Rochester, a Seder, and a Benefit

Hi VanceFans!! Here’s where I play this week -

Saturday, Apr 1,
Cafe Veritas Rochester, NY http://www.cafeveritas.org


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Sunday Apr 2,
Downtown Seder - w/Livingston Taylor, Louis Black, David Broza, many more http://www.citywinery.com/boston/downtown-seder-with-judy-gold-joel-chasnoff-malcolm-london-corky-siegel-rabbi-brant-rosen-and-many-more-tba-4-4-17.html


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Wednesday Apr 5th -
A benefit for the ACLU at ONCE in Somerville w/ Peter Mulvey. Lori McKenna, Chris Smither, many more: http://bostonstands.org
https://www.facebook.com/ events/716817998505932

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Yes, Still coaching voice, songwriting, performance, yes I am, and I will play private parties, yes I will !!!
More gigs and such in the links at the bottom after this long thing you’ll read just cause you love me...

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MY WEEKEND.

Do you mind my musing? Do you mind me treating my mailing list feed like some sort of poor man’s blog? I won’t keep you long - Just grateful is all...

Started Friday afternoon by going to my neighbor’s/close friend’s daughter Savannah’s piano & pipe organ recital. Amazing. Proud. I had no idea there were full on pieces written solely for the foot pedal keys!!

Driving to the #InfinityDare show was a trip into Central Connecticut, aka Norfolk, or as folks told me, “Berkshires South”.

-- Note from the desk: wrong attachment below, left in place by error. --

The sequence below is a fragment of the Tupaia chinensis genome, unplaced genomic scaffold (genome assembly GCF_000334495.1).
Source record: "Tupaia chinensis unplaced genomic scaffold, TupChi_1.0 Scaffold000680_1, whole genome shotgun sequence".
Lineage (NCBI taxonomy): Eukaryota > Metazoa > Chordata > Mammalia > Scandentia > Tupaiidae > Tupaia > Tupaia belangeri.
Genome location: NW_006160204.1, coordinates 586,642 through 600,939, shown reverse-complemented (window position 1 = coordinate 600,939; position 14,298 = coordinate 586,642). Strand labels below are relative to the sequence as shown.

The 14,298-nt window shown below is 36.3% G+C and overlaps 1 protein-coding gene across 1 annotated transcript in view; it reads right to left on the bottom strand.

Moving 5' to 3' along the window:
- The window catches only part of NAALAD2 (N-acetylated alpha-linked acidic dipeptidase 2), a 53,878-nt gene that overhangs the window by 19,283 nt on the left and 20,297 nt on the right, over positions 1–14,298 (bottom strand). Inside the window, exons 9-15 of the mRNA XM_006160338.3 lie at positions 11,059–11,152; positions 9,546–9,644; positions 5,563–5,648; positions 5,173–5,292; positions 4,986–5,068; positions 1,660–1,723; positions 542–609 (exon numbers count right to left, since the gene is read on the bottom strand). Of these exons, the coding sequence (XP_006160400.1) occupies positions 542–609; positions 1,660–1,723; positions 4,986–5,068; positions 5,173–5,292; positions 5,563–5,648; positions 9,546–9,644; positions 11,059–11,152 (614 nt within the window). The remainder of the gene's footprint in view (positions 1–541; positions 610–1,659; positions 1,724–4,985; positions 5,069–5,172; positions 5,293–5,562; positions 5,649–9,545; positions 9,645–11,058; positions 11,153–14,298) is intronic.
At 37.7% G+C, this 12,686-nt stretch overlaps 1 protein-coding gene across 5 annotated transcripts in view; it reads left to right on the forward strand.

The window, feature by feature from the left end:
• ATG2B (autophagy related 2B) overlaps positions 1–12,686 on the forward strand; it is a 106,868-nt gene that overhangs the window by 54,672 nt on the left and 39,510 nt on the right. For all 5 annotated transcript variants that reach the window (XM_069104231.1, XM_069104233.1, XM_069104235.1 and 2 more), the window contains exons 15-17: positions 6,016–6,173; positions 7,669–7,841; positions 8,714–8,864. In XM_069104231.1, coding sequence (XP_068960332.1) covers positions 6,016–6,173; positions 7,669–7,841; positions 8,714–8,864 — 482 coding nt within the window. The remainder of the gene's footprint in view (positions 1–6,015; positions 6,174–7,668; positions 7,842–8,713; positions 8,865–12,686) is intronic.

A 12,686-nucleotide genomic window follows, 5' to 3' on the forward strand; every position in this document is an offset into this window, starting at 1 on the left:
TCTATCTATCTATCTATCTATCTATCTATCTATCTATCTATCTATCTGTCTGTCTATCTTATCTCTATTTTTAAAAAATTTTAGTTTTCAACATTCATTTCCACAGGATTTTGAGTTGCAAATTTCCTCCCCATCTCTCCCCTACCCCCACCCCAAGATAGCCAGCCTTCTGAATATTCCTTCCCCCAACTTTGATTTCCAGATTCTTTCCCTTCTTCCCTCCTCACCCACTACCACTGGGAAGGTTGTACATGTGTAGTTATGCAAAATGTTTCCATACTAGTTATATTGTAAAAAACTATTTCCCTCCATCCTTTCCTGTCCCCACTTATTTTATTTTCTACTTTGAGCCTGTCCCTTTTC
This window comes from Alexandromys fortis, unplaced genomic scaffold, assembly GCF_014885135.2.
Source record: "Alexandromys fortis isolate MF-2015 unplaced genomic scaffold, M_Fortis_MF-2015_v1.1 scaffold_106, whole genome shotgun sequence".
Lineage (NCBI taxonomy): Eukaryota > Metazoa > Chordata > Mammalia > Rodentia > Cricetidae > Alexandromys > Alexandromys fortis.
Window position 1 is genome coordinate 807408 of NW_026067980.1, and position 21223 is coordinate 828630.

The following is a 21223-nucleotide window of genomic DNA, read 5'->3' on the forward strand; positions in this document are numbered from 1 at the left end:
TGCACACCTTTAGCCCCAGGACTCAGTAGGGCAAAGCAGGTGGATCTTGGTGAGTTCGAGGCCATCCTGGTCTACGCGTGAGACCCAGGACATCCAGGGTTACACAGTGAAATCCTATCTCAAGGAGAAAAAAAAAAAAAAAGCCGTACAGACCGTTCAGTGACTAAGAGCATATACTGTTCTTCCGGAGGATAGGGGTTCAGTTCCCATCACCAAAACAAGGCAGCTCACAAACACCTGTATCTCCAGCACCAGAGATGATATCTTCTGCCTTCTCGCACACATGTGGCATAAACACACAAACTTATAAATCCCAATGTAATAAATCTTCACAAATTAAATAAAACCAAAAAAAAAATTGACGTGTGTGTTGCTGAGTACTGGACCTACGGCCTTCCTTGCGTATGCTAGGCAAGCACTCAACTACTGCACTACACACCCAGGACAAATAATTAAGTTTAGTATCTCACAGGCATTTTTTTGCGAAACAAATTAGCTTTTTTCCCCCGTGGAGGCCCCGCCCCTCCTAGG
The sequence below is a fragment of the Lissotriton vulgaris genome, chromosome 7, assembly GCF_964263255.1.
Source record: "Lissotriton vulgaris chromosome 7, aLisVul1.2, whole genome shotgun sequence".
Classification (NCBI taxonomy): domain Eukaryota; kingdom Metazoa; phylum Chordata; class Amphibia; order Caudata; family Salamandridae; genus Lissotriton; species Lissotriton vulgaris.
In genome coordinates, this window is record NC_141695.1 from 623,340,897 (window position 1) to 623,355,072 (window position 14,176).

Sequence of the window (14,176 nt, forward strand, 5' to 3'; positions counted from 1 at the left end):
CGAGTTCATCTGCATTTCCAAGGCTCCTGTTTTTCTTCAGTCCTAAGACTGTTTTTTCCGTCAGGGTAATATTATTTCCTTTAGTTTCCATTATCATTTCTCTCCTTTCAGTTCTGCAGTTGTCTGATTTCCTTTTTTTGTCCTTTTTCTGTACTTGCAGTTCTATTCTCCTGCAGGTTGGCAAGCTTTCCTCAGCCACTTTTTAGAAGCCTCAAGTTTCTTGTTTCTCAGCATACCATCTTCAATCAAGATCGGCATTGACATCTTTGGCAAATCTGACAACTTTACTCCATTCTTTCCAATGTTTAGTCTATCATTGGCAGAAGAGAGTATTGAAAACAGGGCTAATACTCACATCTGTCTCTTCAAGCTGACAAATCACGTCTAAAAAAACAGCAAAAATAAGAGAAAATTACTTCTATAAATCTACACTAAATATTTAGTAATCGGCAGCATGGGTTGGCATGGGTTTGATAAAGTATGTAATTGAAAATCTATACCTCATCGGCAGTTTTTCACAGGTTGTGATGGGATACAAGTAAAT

I can’t tell you how many Granbys I drove through. What the hell, Connecticut? Couldn’t the Granbys get along? East, North, West, and Granby proper. Then I get to Norfolk and I see this sign at the venue. My name, and Kerri Power's, in lights. Awesome.

To the left of that, on the street, is a sign that says “Norfolk: The Icebox of Connecticut”. Way to go, Norfolk. I’m guessing the street sign consultants you hired from the Bureau of Tourism are still lost somewhere in one of the Granbys, 'cause that sign was giving me no hope…

Once inside this place - wow. It was like playing in the inside of a roll-top desk (thanks Cheryl Wheeler). The people from the world’s moist perfect wedding came, Justen & Brittany, and her parents and some friends. The peole who bring me their Thanksgiving leftovers when I play Hartford came. A Black guy and his wife came. Sweet faced Rosie came. And a bunch of people I didn’t know.

Ready for this (drumroll)????

No I didn’t get get 100 to meet my dare. But I had over 80 including the volunteers. That’s pretty triumphant. I’m over the moon.

I got treated like a king. The wings were great. Teriyaki noodles. the staff there, Z, Jim, everybody, wonderful. I had also forgotten how utterly wonderful Kerri Powers is. She did my encore with me, yes I whispered the lyrics to “A Change Is Gonna Come" to her on the fly and she murdered it as we duetted.. People bought our stuff, I gave CDs away, and then drive home through the myriad of Granbys (a few Hartlands too) to get to I-84 and home was lovely with my audiobook of Cold War test pilots..